[Adjuvant radio-chemotherapy in cancer of the rectum treated with radical surgery and with high risk of recurrence. Preliminary results of a prospective study]
Lupattelli M. Maranzano E. Trancanelli V. Belsanti V. Pinaglia D. Beneventi S. Latini P.
UO di Radioterapia Oncologica, Policlinico di Perugia.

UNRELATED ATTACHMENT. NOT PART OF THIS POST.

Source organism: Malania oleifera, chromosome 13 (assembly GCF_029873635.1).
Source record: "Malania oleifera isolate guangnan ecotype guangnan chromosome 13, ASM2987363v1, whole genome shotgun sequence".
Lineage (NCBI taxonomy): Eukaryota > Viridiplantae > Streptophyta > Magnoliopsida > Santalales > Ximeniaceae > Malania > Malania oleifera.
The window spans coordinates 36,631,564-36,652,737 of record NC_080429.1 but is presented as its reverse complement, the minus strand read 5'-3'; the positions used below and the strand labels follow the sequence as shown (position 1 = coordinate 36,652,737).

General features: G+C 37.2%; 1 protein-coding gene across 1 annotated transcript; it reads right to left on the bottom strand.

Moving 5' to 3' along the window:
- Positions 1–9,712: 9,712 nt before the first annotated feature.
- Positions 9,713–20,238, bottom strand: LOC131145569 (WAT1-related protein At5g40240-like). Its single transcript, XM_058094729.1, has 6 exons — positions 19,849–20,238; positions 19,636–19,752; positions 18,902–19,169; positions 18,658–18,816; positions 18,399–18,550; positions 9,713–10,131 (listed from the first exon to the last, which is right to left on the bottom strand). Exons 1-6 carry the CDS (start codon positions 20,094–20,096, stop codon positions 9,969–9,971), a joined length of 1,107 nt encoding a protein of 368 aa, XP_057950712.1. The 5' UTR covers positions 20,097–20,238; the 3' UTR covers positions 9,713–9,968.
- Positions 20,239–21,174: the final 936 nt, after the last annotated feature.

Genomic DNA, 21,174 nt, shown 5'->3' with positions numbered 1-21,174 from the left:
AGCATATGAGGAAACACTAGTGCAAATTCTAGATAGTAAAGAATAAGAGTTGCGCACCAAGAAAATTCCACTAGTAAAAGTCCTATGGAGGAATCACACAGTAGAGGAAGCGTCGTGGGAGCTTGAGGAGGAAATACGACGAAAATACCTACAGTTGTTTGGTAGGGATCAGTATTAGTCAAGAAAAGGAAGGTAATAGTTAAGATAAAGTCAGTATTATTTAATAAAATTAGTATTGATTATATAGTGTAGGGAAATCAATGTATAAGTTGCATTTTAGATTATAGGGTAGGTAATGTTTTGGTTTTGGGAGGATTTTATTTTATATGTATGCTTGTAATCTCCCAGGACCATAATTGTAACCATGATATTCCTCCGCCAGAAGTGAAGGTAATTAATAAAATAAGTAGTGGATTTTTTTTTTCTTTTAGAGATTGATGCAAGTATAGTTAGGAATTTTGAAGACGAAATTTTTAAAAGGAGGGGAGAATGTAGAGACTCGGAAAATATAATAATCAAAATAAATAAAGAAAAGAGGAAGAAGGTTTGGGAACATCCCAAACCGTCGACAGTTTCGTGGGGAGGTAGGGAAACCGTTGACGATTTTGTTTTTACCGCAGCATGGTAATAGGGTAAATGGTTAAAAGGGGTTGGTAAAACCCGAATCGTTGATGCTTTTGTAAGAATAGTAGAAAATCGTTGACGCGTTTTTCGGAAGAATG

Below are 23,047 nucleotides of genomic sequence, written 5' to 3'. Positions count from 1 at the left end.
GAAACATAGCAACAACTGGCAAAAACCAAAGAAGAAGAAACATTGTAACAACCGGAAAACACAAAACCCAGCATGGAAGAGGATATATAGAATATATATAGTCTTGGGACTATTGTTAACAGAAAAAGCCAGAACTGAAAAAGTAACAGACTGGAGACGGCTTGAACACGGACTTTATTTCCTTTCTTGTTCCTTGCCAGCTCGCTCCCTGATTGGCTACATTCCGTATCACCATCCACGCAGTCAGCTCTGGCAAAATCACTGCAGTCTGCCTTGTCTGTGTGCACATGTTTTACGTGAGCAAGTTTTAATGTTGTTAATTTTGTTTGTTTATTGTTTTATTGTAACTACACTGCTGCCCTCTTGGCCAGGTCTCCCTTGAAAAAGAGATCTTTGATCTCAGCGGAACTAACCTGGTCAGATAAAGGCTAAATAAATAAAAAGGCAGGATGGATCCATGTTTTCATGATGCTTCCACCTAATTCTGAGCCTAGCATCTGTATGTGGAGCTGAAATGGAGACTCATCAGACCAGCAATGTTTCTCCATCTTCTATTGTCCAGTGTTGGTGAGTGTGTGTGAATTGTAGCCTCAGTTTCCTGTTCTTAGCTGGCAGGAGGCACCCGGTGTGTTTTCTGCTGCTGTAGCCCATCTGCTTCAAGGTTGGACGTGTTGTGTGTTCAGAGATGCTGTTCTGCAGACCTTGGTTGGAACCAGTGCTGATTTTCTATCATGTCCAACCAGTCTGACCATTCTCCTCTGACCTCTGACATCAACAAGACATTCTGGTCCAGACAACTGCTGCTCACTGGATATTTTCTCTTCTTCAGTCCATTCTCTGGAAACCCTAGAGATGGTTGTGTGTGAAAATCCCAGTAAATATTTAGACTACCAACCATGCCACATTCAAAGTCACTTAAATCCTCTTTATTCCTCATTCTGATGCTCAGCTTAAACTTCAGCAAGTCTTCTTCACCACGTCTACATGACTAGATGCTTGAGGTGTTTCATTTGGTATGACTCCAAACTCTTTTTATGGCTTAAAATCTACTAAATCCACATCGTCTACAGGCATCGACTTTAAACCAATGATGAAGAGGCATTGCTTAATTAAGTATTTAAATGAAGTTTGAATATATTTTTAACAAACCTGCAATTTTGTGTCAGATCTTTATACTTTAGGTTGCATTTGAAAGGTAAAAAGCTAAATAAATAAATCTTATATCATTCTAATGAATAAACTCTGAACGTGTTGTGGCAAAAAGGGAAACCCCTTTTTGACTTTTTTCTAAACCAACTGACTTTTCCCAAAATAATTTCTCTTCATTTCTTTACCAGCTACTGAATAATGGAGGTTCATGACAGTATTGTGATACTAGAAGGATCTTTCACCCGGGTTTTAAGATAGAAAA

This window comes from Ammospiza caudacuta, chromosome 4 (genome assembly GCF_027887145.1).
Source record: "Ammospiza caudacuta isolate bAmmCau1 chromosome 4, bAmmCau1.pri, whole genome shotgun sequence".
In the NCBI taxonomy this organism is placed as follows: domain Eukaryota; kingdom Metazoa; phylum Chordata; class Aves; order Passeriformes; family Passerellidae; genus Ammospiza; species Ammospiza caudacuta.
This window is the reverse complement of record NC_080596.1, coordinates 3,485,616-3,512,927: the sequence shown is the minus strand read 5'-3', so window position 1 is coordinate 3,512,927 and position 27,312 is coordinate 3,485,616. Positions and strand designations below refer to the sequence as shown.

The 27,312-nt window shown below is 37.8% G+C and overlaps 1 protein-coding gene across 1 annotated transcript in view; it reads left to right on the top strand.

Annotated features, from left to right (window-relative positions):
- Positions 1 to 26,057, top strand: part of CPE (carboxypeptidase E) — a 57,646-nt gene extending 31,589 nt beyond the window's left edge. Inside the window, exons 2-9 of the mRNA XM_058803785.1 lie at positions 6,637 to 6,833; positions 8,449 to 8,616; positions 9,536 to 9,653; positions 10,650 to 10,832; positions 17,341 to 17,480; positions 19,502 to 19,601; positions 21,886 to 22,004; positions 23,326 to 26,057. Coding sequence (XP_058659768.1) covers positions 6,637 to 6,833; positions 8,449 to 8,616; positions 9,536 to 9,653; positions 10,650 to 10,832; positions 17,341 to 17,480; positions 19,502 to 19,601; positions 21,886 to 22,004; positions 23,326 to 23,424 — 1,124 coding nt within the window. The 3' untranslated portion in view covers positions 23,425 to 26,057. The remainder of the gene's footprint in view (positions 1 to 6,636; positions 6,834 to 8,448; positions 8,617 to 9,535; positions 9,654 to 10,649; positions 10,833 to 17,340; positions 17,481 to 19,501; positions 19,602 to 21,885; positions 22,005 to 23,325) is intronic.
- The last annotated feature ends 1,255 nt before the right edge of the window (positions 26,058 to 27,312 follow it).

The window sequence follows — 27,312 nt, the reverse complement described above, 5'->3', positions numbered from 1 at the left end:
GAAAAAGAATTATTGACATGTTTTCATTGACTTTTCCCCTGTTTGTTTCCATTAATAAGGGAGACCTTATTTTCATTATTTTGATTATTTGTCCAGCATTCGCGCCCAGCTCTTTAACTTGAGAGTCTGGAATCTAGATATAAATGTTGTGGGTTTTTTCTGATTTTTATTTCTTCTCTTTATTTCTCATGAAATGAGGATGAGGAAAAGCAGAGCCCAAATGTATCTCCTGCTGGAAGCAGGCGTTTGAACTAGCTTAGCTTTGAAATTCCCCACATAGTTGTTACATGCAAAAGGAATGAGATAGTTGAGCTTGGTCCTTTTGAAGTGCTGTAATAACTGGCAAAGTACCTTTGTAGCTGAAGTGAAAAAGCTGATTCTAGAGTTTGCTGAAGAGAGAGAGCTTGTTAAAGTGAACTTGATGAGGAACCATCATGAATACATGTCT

INTRODUCTION MATERIAL AND METHODS: From January, 1990, to December, 1995, 138 consecutive patients with radically resected stage II and III rectal and rectosigmoid cancers were treated with adjuvant radiochemotherapy. Eighty-one patients with 24 months' follow-up were assessable. Low anterior resection (LAR) was performed in 64 (79%) patients and abdominoperineal resection (APR) in 17 (21%). Twentynine (36%) stage II and 52 (64%) stage III patients entered the study. Within 45-60 days from surgery all patients received 5-Fluorouracil chemotherapy at the dose of 500 mg/m2/iv/d 1-5, every 4 weeks, for six cycles. Chemotherapy cycles 3 and 4 were administered at the same daily dose on radiotherapy days 1-3 and 29-31. Radiotherapy total dose consisted of 45 Gy/1.8 Gy/day administered in 5 weeks with 18 MV photon beam to the pelvis with the four field "box" technique. Perineal scar was encompassed only after APR. A boost dose of 5.4 Gy to the tumor bed was given in 3 fractions of 1.8 Gy. Median follow-up was 37 months (range: 24-74 months). RESULTS AND DISCUSSION: Overall recurrent disease was reported in 28 of 81 patients (34%): local, systemic and both local and systemic relapses in 9 (11%), 14 (17%) and 5 (6%) cases, respectively. According to local extension, recurrence rates were 10% and 48% in stages II and III, respectively. Five-year overall and disease-free actuarial survivals were 64% and 61%, respectively. Median time to relapse was 15 months (range: 7-43 months). Significant prognostic factors for better tumor control were: stage (II vs III), disease site (proximal vs distal rectum), the surgical procedure (LAR vs APR), the number of involved nodes (< or = 4 vs > 4) and no extracapsular node invasion. The recommended dose of combined radiochemotherapy regimen used in this trial was generally well tolerated. The incidence of any grade > or = 3 acute toxicity (according to WHO grading) was 20% diarrhea, 6% tenesmus and 4% myelosuppression. Five (6%) patients had cronic diarrhea and other 3 (4%) radiotherapy-related severe late toxicity which required surgery. CONCLUSIONS: This study seems to provide similar survival and recurrence notes to other radio-chemotherapy regimens published in the literature. However, a more aggressive approach is warranted in stage III patients considering the low 5-year survival recorded.